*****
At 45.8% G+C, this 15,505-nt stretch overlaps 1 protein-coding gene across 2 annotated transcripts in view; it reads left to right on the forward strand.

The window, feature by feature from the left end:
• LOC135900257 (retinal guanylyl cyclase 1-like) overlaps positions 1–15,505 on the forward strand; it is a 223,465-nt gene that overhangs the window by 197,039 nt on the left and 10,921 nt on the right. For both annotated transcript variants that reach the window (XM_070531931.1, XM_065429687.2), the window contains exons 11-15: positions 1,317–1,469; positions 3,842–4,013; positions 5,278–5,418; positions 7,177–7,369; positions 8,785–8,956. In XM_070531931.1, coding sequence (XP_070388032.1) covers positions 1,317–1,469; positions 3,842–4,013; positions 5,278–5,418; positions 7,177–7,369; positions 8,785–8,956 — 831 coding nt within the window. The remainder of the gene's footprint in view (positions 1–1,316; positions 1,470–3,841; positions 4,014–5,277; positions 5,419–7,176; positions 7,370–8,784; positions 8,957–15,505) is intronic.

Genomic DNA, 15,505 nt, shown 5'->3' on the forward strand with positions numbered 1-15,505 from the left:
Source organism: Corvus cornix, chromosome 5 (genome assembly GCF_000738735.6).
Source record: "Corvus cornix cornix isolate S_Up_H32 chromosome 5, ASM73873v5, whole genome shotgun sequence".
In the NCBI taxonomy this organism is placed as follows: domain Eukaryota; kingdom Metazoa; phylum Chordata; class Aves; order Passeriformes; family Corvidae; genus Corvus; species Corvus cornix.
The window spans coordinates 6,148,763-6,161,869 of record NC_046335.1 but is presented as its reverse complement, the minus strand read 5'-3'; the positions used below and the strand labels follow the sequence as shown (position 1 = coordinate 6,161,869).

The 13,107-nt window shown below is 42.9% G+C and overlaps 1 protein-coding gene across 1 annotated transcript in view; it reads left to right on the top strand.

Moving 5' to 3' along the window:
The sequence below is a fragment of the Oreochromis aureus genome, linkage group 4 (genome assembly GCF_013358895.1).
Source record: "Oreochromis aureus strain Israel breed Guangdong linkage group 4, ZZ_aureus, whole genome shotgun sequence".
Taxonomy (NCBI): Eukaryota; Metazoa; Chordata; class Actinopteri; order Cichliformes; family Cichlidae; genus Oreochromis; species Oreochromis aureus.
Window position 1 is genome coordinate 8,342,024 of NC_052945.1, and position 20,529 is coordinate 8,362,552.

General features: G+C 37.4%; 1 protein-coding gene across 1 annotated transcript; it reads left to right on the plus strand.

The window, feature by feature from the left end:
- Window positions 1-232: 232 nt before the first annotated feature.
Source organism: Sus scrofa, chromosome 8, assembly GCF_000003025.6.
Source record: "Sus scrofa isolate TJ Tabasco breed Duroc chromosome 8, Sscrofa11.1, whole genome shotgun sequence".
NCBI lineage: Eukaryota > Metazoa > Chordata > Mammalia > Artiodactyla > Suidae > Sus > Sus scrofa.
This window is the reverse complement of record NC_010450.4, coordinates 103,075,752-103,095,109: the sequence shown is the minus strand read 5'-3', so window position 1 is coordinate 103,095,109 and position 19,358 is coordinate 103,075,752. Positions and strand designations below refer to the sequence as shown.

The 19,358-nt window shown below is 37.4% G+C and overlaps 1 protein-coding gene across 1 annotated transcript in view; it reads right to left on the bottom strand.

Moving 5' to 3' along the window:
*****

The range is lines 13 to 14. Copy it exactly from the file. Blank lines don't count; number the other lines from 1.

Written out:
Taxonomy (NCBI): Eukaryota; Metazoa; Chordata; class Actinopteri; order Cichliformes; family Cichlidae; genus Oreochromis; species Oreochromis aureus.
Window position 1 is genome coordinate 8,342,024 of NC_052945.1, and position 20,529 is coordinate 8,362,552.